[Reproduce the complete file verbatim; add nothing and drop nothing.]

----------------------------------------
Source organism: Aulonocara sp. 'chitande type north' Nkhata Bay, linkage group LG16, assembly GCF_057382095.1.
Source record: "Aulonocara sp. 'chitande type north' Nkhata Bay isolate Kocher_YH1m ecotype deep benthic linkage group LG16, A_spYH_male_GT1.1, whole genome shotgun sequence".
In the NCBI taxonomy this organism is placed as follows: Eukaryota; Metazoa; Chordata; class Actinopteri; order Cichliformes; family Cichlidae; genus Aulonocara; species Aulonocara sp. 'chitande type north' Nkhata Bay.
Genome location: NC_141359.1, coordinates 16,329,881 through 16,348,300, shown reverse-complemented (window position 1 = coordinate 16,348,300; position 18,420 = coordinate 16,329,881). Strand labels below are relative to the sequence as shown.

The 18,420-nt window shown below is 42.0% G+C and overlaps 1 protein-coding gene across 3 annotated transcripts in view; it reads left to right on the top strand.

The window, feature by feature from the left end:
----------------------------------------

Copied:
Source organism: Aulonocara sp. 'chitande type north' Nkhata Bay, linkage group LG16, assembly GCF_057382095.1.
Source record: "Aulonocara sp. 'chitande type north' Nkhata Bay isolate Kocher_YH1m ecotype deep benthic linkage group LG16, A_spYH_male_GT1.1, whole genome shotgun sequence".
In the NCBI taxonomy this organism is placed as follows: Eukaryota; Metazoa; Chordata; class Actinopteri; order Cichliformes; family Cichlidae; genus Aulonocara; species Aulonocara sp. 'chitande type north' Nkhata Bay.
Genome location: NC_141359.1, coordinates 16,329,881 through 16,348,300, shown reverse-complemented (window position 1 = coordinate 16,348,300; position 18,420 = coordinate 16,329,881). Strand labels below are relative to the sequence as shown.

The 18,420-nt window shown below is 42.0% G+C and overlaps 1 protein-coding gene across 3 annotated transcripts in view; it reads left to right on the top strand.

The window, feature by feature from the left end: